Reference > Brewer’s Dictionary > Colour-blindness.

 Colours Nailed to the Mast (With our), à outrance.Colour Sergeant. 
CONTENTS · BIBLIOGRAPHIC RECORD
E. Cobham Brewer 1810–1897. Dictionary of Phrase and Fable. 1898.
 
Colour-blindness.
 
Incapacity of discerning one colour from another. The term was introduced by Sir David Brewster. It is of three sorts: (1) inability to discern any colours, so that everything is either black or white, shade or light; (2) inability to distinguish between primary colours, as red, blue, and yellow; or secondary colours, as green, purple, and orange; and (3) inability to distinguish between such composite colours as browns, greys, and neutral tints. Except in this one respect, the colour-blind may have excellent vision.   1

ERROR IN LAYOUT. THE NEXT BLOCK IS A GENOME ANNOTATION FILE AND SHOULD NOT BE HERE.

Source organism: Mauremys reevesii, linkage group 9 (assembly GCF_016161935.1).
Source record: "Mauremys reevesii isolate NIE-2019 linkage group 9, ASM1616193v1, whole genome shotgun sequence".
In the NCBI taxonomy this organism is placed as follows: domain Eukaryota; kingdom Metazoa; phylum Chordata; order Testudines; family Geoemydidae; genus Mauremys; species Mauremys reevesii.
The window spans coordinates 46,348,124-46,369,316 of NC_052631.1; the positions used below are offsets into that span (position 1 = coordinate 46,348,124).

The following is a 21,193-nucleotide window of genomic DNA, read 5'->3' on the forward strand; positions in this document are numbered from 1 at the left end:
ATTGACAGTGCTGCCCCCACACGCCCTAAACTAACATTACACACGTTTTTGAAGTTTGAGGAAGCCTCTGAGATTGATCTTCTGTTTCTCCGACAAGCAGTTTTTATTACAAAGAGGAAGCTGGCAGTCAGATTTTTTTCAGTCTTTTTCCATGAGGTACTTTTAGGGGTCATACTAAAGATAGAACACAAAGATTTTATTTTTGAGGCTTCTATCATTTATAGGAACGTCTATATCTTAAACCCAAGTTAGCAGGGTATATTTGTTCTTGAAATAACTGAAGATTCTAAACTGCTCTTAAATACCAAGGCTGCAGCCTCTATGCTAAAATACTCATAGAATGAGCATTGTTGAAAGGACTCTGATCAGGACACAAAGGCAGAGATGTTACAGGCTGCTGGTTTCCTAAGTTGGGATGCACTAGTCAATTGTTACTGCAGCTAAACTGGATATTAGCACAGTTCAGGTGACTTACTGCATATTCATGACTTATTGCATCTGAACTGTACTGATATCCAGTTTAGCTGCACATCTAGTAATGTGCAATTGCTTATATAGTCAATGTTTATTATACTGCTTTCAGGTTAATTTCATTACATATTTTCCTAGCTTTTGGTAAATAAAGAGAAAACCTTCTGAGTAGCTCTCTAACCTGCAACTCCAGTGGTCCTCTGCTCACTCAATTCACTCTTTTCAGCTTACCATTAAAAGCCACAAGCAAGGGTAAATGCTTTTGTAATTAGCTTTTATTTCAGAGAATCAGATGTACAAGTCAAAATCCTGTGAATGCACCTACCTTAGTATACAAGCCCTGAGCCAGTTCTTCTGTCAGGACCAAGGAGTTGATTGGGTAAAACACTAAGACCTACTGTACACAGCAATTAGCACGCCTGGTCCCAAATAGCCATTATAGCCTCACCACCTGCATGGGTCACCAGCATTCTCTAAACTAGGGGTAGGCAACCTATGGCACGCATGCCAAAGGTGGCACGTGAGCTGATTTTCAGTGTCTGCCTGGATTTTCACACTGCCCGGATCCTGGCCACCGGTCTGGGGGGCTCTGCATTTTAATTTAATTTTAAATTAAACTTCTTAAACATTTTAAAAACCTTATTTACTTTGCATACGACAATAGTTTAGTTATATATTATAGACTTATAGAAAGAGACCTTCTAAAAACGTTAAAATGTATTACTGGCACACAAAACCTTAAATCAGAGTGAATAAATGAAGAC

Colours Nailed to the Mast (With our), à outrance.Colour Sergeant. 

 
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